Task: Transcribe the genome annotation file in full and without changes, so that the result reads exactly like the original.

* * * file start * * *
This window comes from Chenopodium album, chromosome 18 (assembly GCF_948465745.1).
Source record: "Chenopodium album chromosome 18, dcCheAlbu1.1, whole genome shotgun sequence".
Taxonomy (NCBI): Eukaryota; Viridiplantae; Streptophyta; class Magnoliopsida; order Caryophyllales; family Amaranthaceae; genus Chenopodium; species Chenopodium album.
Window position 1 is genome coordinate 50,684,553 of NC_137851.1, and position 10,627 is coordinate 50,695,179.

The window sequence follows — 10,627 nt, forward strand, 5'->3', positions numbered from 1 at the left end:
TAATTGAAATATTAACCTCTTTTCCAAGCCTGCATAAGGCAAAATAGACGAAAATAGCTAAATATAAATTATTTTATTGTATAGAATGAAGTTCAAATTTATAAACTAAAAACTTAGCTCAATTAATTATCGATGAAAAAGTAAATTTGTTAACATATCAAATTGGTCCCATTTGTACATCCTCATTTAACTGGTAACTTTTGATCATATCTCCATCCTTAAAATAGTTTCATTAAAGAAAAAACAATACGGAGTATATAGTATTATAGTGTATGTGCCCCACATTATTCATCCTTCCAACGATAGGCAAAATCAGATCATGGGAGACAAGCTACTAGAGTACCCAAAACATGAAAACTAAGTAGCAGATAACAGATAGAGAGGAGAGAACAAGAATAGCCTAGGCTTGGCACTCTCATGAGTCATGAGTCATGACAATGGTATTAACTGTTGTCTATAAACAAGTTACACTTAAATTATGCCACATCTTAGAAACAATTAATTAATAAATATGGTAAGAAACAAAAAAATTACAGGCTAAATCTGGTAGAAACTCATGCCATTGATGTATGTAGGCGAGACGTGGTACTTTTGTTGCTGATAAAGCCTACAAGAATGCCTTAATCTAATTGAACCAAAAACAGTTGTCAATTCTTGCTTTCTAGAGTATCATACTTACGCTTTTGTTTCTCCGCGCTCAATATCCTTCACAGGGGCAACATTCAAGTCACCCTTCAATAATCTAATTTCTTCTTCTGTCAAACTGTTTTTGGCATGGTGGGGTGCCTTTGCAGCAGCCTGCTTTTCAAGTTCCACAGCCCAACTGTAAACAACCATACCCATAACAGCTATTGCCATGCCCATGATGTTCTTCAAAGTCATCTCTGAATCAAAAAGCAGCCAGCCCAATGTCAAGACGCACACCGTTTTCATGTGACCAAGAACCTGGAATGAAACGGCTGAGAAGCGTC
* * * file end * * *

This window comes from Chenopodium album, chromosome 18 (assembly GCF_948465745.1).
Source record: "Chenopodium album chromosome 18, dcCheAlbu1.1, whole genome shotgun sequence".
Taxonomy (NCBI): Eukaryota; Viridiplantae; Streptophyta; class Magnoliopsida; order Caryophyllales; family Amaranthaceae; genus Chenopodium; species Chenopodium album.
Window position 1 is genome coordinate 50,684,553 of NC_137851.1, and position 10,627 is coordinate 50,695,179.

The window sequence follows — 10,627 nt, forward strand, 5'->3', positions numbered from 1 at the left end:
TAATTGAAATATTAACCTCTTTTCCAAGCCTGCATAAGGCAAAATAGACGAAAATAGCTAAATATAAATTATTTTATTGTATAGAATGAAGTTCAAATTTATAAACTAAAAACTTAGCTCAATTAATTATCGATGAAAAAGTAAATTTGTTAACATATCAAATTGGTCCCATTTGTACATCCTCATTTAACTGGTAACTTTTGATCATATCTCCATCCTTAAAATAGTTTCATTAAAGAAAAAACAATACGGAGTATATAGTATTATAGTGTATGTGCCCCACATTATTCATCCTTCCAACGATAGGCAAAATCAGATCATGGGAGACAAGCTACTAGAGTACCCAAAACATGAAAACTAAGTAGCAGATAACAGATAGAGAGGAGAGAACAAGAATAGCCTAGGCTTGGCACTCTCATGAGTCATGAGTCATGACAATGGTATTAACTGTTGTCTATAAACAAGTTACACTTAAATTATGCCACATCTTAGAAACAATTAATTAATAAATATGGTAAGAAACAAAAAAATTACAGGCTAAATCTGGTAGAAACTCATGCCATTGATGTATGTAGGCGAGACGTGGTACTTTTGTTGCTGATAAAGCCTACAAGAATGCCTTAATCTAATTGAACCAAAAACAGTTGTCAATTCTTGCTTTCTAGAGTATCATACTTACGCTTTTGTTTCTCCGCGCTCAATATCCTTCACAGGGGCAACATTCAAGTCACCCTTCAATAATCTAATTTCTTCTTCTGTCAAACTGTTTTTGGCATGGTGGGGTGCCTTTGCAGCAGCCTGCTTTTCAAGTTCCACAGCCCAACTGTAAACAACCATACCCATAACAGCTATTGCCATGCCCATGATGTTCTTCAAAGTCATCTCTGAATCAAAAAGCAGCCAGCCCAATGTCAAGACGCACACCGTTTTCATGTGACCAAGAACCTGGAATGAAACGGCTGAGAAGCGTC